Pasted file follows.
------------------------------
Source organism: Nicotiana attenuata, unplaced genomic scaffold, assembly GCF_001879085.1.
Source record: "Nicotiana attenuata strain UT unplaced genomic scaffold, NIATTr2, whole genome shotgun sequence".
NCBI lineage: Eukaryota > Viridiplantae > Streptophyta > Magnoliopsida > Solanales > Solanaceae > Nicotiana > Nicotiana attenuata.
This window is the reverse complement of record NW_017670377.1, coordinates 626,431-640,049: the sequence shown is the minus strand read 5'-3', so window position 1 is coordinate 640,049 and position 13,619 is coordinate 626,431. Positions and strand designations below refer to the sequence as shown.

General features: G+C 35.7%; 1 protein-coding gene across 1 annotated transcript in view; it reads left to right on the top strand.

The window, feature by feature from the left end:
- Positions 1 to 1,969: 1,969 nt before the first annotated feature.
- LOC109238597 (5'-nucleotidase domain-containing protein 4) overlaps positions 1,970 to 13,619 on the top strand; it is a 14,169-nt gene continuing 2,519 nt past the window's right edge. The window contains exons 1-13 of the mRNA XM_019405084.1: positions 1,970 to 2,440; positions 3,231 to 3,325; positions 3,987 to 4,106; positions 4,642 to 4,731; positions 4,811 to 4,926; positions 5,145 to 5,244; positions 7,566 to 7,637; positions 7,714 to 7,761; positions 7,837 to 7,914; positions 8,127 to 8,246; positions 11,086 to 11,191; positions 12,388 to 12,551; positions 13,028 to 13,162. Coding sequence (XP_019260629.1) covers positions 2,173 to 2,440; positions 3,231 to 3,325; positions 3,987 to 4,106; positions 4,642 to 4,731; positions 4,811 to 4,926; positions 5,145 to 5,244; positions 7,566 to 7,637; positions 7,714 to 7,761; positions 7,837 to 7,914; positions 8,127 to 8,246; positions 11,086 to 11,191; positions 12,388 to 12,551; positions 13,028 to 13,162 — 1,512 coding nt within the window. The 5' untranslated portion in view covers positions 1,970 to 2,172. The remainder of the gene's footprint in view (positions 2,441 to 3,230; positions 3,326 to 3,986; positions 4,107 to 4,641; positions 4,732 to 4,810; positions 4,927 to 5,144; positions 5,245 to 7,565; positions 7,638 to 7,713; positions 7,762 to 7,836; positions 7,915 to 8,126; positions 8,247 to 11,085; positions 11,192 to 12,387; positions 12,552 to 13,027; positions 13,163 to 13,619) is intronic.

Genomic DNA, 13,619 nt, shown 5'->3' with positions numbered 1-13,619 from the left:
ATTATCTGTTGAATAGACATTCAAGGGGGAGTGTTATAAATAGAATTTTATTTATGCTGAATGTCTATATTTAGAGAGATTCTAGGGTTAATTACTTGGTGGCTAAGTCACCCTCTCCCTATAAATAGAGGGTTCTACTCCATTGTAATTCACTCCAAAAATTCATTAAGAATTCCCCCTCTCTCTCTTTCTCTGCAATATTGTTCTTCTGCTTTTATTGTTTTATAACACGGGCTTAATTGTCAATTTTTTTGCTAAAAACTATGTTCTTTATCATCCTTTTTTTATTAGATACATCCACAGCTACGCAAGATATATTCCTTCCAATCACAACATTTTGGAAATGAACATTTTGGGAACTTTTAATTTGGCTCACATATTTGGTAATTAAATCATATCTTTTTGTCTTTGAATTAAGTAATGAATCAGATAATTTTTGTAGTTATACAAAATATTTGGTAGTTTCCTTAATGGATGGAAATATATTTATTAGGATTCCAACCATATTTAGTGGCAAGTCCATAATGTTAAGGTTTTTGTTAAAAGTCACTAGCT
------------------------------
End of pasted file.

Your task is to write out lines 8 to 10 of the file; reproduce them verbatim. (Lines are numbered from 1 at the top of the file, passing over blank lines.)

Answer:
- LOC109238597 (5'-nucleotidase domain-containing protein 4) overlaps positions 1,970 to 13,619 on the top strand; it is a 14,169-nt gene continuing 2,519 nt past the window's right edge. The window contains exons 1-13 of the mRNA XM_019405084.1: positions 1,970 to 2,440; positions 3,231 to 3,325; positions 3,987 to 4,106; positions 4,642 to 4,731; positions 4,811 to 4,926; positions 5,145 to 5,244; positions 7,566 to 7,637; positions 7,714 to 7,761; positions 7,837 to 7,914; positions 8,127 to 8,246; positions 11,086 to 11,191; positions 12,388 to 12,551; positions 13,028 to 13,162. Coding sequence (XP_019260629.1) covers positions 2,173 to 2,440; positions 3,231 to 3,325; positions 3,987 to 4,106; positions 4,642 to 4,731; positions 4,811 to 4,926; positions 5,145 to 5,244; positions 7,566 to 7,637; positions 7,714 to 7,761; positions 7,837 to 7,914; positions 8,127 to 8,246; positions 11,086 to 11,191; positions 12,388 to 12,551; positions 13,028 to 13,162 — 1,512 coding nt within the window. The 5' untranslated portion in view covers positions 1,970 to 2,172. The remainder of the gene's footprint in view (positions 2,441 to 3,230; positions 3,326 to 3,986; positions 4,107 to 4,641; positions 4,732 to 4,810; positions 4,927 to 5,144; positions 5,245 to 7,565; positions 7,638 to 7,713; positions 7,762 to 7,836; positions 7,915 to 8,126; positions 8,247 to 11,085; positions 11,192 to 12,387; positions 12,552 to 13,027; positions 13,163 to 13,619) is intronic.

Genomic DNA, 13,619 nt, shown 5'->3' with positions numbered 1-13,619 from the left:
ATTATCTGTTGAATAGACATTCAAGGGGGAGTGTTATAAATAGAATTTTATTTATGCTGAATGTCTATATTTAGAGAGATTCTAGGGTTAATTACTTGGTGGCTAAGTCACCCTCTCCCTATAAATAGAGGGTTCTACTCCATTGTAATTCACTCCAAAAATTCATTAAGAATTCCCCCTCTCTCTCTTTCTCTGCAATATTGTTCTTCTGCTTTTATTGTTTTATAACACGGGCTTAATTGTCAATTTTTTTGCTAAAAACTATGTTCTTTATCATCCTTTTTTTATTAGATACATCCACAGCTACGCAAGATATATTCCTTCCAATCACAACATTTTGGAAATGAACATTTTGGGAACTTTTAATTTGGCTCACATATTTGGTAATTAAATCATATCTTTTTGTCTTTGAATTAAGTAATGAATCAGATAATTTTTGTAGTTATACAAAATATTTGGTAGTTTCCTTAATGGATGGAAATATATTTATTAGGATTCCAACCATATTTAGTGGCAAGTCCATAATGTTAAGGTTTTTGTTAAAAGTCACTAGCT